Last summer, when Donald Trump visited with the Chicago Tribune Editorial Board at the start of his campaign, we had no idea — nada, none, zippo — we were hosting the future Republican nominee for president. It’s been a surprising political cycle, to say the least.
With that in mind, the board met Tuesday with the Libertarian Party candidate for president, former New Mexico Gov. Gary Johnson, and his running mate, former Massachusetts Gov. William Weld. Could these outsiders climb enough in the polls to earn the right to participate in the fall presidential debates? We won’t again underestimate the voters’ ability to shock.
Yes, Johnson and Weld appear capable of making waves. Johnson hit 13 percent in a new CNN presidential poll. He likely needs to reach 15 percent in future polls to qualify for the debates. That’s doable. Could they go all the way to the White House? Well, that’s jumping ahead.
What earns their disarming buddy routine a minute of your time is their intriguing mix of government experience and mad chef political thinking.
Each is a former two-term Republican governor in a Democratic state who got the local economy moving. Governing across party lines means each is comfortable at compromise, a spirit at the heart of their quixotic campaign. Johnson and Weld aren’t running as anti-government-free-will Libertarians with a capital L. They are agile, practical-minded thinkers with a few quirks: Conservative on money issues, socially liberal, and skeptical of government power and military entanglements. Not so scary, right? “Most people are Libertarian,” Johnson told us. “It’s just that they don’t know it.”
That pithy line is a grabber, especially since they come across as decent fellows (with Weld more the orator during our hour together). What makes them worth a serious look? Many voters don’t want politics as usual. Republican primary and caucus voters rejected traditional candidates and messaging in favor of Trump. On the Democratic side, Bernie Sanders, a “democratic socialist,” came reasonably close to upsetting Hillary Clinton.
And today? A majority of the electorate (58 percent!) is dissatisfied with the major party candidates for president, according to a new Washington Post-ABC News poll. Among registered voters, 47 percent strongly dislike Hillary Clinton; 49 percent strongly dislike Trump.
Now how do a couple of no- nonsense former governors sound?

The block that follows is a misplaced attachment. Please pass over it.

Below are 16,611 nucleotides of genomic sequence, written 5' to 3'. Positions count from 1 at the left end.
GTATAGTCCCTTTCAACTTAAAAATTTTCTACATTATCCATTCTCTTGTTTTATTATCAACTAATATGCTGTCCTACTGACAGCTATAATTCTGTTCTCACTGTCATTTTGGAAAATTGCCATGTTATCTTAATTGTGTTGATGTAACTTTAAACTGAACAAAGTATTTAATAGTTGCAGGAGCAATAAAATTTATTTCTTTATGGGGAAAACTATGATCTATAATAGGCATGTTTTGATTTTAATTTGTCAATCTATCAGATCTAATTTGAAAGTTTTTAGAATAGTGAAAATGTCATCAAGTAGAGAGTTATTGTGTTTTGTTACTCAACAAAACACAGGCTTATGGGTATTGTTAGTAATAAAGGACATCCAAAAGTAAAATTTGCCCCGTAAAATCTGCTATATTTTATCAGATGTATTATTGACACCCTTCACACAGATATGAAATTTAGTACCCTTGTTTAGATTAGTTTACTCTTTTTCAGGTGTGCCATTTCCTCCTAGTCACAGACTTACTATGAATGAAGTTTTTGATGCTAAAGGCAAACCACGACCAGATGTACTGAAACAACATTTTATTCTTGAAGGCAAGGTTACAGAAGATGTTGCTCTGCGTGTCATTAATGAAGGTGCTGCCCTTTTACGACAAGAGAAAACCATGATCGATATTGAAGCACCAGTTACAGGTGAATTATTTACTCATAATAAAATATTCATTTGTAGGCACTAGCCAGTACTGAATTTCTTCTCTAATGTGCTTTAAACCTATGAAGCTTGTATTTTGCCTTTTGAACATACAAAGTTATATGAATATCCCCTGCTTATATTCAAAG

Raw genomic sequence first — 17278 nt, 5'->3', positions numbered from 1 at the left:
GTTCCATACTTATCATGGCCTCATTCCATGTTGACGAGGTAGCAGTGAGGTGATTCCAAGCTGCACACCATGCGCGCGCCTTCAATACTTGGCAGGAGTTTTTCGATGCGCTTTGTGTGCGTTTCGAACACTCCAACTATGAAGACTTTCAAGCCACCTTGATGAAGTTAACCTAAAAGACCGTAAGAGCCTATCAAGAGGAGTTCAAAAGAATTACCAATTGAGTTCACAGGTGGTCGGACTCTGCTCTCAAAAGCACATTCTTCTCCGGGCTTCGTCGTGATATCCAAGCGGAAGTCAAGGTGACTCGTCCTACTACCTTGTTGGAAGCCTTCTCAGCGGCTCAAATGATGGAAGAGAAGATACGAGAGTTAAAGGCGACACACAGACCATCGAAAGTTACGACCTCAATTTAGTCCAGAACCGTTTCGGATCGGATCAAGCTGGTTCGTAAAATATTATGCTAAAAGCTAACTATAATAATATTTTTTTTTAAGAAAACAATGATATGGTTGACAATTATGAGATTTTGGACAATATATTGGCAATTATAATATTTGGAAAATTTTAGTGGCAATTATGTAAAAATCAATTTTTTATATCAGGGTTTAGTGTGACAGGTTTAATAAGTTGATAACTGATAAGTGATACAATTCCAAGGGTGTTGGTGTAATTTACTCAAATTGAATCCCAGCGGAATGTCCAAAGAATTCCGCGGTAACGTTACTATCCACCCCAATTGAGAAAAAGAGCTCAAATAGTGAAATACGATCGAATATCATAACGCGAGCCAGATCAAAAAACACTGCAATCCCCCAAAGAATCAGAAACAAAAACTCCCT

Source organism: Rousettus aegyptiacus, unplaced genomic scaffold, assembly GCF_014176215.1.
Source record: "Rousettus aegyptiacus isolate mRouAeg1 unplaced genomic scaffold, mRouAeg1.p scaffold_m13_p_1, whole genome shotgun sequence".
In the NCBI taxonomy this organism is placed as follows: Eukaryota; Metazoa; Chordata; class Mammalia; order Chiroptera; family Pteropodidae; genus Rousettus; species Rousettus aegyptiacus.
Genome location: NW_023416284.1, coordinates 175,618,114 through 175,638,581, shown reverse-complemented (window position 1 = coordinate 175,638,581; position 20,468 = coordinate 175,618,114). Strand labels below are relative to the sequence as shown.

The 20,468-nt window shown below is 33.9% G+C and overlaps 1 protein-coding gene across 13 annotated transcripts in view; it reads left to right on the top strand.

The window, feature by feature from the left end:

The history of third-party candidates suggests that Johnson/Weld won’t get over the hump. In 1992, Ross Perot caught fire, winning 19 percent of the popular vote, yet didn’t claim a single state in the Electoral College. But this year could be more hospitable to a third-party ticket. Trump, with his reckless blather, frightens many voters. Clinton, cited by the head of the FBI as “extremely careless” for mishandling sensitive e-mails as secretary of state, has, um, a credibility deficit.
Our time with Johnson and Weld only scratched the surface of their views. The federal government is an obstacle to prosperity and an inefficient problem-solver, Johnson posited. He’s inclined to shut down or pare back agencies such as Education and Commerce and direct that money to the states. He wants a balanced budget. To preserve Social Security, he’d raise the retirement age and apply a means test. That’s sensible advice, not scary, especially since Johnson says he could compromise with Congress.
The most radical notion Johnson floated isn’t so radical: He favors legalizing marijuana, noting that it’s happening already. He won’t risk alienating voters by calling for the legalization of heroin, for example; he does support ideas like needle exchanges that save lives.
Concerning the war on terror, Johnson sounded cautious, fretting about the “unintended consequences” of trying to save the world. Said Weld about American troops in Afghanistan: “When should they come home — never? We have to leave 8,400 troops there because we decided to do what the British Empire and Russian empire decided to do and failed miserably?” We would disagree, but appreciated the directness of his answer.
There is more polishing for this duo to do if they’re to sway many voters. They’re at odds on some issues: Do they want to abolish the income tax in favor of a consumption or a flat tax? Johnson likes the former, Weld the latter. And Mr. Johnson, if your origin story as a Libertarian involves having been handed a short book as a lad, please do a Google search and determine the title of that worthy tome.
Obviously, this is a long-shot candidacy. The most likely scenario that propels Johnson to the presidency is a frankly impossible bank shot: If no candidate claims an Electoral College victory, the deadlocked race would be thrown to the House of Representatives.
Did we say “impossible”? After Trump, maybe nothing is.